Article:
Okonechnikov K, Camgöz A, Chapman O, Wani S, Park DE, Hübner JM, Chakraborty A, Pagadala M, Bump R, Chandran S, Kraft K, Acuna-Hidalgo R, Reid D, Sikkink K, Mauermann M, Juarez EF, Jenseit A, Robinson JT, Pajtler KW, Milde T, Jäger N, Fiesel P, Morgan L, Sridhar S, Coufal NG, Levy M, Malicki D, Hobbs C, Kingsmore S, Nahas S, Snuderl M, Crawford J, Wechsler-Reya RJ, Davidson TB, Cotter J, Michaiel G, Fleischhack G, Mundlos S, Schmitt A, Carter H, Michealraj KA, Kumar SA, Taylor MD, Rich J, Buchholz F, Mesirov JP, Pfister SM, Ay F, Dixon JR, Kool M, Chavez L.
Nat Commun. 2023 Apr 21;14(1):2300. doi: 10.1038/s41467-023-38044-0.
Ependymoma is a tumor of the brain or spinal cord. The two most common and aggressive molecular groups of ependymoma are the supratentorial ZFTA-fusion associated and the posterior fossa ependymoma group A. In both groups, tumors occur mainly in young children and frequently recur after treatment. Although molecular mechanisms underlying these diseases have recently been uncovered, they remain difficult to target and innovative therapeutic approaches are urgently needed. Here, we use genome-wide chromosome conformation capture (Hi-C), complemented with CTCF and H3K27ac ChIP-seq, as well as gene expression and DNA methylation analysis in primary and relapsed ependymoma tumors, to identify chromosomal conformations and regulatory mechanisms associated with aberrant gene expression. In particular, we observe the formation of new topologically associating domains (‘neo-TADs’) caused by structural variants, group-specific 3D chromatin loops, and the replacement of CTCF insulators by DNA hyper-methylation. Through inhibition experiments, we validate that genes implicated by these 3D genome conformations are essential for the survival of patient-derived ependymoma models in a group-specific manner. Thus, this study extends our ability to reveal tumor-dependency genes by 3D genome conformations even in tumors that lack targetable genetic alterations.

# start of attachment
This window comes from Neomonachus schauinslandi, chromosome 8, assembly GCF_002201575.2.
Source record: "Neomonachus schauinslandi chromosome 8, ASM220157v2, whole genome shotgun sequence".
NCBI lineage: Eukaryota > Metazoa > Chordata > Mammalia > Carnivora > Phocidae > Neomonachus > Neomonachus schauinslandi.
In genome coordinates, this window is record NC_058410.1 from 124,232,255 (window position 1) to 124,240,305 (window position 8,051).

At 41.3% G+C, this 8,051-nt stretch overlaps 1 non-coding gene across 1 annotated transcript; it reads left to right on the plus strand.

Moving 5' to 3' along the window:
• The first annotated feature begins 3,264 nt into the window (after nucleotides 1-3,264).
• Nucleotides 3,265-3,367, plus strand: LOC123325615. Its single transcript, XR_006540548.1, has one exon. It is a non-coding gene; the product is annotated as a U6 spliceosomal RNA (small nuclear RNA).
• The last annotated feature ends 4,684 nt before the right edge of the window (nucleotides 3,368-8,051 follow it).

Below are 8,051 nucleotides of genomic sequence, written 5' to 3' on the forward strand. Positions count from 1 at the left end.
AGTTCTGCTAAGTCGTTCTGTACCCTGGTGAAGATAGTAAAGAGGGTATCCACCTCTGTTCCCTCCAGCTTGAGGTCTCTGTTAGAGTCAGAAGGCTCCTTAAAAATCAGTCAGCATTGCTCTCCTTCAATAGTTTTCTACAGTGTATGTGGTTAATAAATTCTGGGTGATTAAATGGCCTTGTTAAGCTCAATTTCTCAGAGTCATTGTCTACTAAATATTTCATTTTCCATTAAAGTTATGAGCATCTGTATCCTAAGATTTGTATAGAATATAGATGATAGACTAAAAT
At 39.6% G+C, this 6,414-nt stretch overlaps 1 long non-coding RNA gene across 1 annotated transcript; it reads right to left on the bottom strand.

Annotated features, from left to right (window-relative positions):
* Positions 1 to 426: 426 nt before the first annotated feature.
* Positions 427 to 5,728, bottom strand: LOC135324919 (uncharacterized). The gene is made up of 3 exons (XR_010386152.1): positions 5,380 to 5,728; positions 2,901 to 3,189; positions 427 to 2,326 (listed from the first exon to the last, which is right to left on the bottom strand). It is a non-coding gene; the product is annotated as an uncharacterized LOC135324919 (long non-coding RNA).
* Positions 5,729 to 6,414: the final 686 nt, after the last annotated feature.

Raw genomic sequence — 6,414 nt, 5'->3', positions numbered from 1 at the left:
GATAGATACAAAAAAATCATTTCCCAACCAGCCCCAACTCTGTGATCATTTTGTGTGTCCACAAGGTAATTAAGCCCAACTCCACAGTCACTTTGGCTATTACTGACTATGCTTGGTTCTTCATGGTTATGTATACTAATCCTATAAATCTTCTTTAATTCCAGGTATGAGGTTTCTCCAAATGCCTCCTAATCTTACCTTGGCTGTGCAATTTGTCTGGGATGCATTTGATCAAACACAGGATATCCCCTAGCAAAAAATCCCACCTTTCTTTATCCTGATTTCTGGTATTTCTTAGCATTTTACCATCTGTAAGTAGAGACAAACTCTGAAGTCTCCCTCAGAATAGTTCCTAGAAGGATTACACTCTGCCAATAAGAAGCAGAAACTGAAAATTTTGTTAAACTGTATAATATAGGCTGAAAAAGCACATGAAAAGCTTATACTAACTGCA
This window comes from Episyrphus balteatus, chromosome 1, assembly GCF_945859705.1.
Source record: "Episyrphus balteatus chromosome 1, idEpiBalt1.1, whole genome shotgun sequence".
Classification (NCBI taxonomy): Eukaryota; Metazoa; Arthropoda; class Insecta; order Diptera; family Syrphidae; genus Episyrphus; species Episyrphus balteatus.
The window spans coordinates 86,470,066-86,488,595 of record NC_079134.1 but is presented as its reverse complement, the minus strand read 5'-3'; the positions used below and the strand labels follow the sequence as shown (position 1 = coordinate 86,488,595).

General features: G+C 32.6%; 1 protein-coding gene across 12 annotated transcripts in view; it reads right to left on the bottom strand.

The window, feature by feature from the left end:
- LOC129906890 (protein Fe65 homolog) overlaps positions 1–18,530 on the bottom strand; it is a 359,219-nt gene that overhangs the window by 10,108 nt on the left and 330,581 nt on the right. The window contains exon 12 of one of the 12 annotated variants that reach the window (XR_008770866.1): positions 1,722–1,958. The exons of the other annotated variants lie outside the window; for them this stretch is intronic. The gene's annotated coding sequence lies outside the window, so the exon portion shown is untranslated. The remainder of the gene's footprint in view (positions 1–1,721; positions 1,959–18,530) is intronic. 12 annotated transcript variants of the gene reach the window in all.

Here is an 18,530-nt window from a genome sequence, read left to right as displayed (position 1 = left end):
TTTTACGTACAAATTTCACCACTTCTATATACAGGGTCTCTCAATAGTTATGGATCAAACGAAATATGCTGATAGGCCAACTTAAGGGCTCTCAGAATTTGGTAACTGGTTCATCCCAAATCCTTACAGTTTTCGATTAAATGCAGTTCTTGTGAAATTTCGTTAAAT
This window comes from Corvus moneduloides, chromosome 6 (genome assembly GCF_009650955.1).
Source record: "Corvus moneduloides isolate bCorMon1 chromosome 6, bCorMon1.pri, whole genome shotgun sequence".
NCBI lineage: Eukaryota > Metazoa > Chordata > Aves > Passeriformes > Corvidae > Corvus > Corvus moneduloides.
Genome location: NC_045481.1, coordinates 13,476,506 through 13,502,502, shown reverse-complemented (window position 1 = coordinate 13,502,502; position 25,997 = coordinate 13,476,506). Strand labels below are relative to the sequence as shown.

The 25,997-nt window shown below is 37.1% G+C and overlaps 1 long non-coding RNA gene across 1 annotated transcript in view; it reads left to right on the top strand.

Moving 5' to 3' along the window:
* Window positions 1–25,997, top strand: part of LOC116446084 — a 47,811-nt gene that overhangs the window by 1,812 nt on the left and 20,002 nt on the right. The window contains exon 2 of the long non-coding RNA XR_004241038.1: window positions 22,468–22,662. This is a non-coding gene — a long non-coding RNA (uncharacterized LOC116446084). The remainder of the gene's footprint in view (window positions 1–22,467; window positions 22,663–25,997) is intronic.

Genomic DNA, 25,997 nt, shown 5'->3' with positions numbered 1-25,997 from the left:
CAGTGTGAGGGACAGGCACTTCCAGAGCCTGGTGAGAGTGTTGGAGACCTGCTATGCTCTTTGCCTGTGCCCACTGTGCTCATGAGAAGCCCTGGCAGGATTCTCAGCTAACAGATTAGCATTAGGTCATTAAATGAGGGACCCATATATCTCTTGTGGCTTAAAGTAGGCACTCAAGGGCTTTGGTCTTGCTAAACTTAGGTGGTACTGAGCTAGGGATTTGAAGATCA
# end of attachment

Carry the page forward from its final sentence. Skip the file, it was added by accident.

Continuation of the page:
April 21, 2023
Clinical and molecular spectrum of a large Egyptian cohort with ALS2-related disorders of infantile-onset of clinical continuum IAHSP/JPLS
Zaki MS, Sharaf-Eldin WE, Rafat K, Elbendary HM, Kamel M, Elkhateeb N, Noureldeen MM, Abdeltawab MA, Sadek AA, Essawi ML, Lau T, Murphy D, Abdel-Hamid MS, Holuden H, Issa MY, Gleeson JG.
Clin Genet. 2023 Apr 13. doi: 10.1111/cge.14338. Online ahead of print.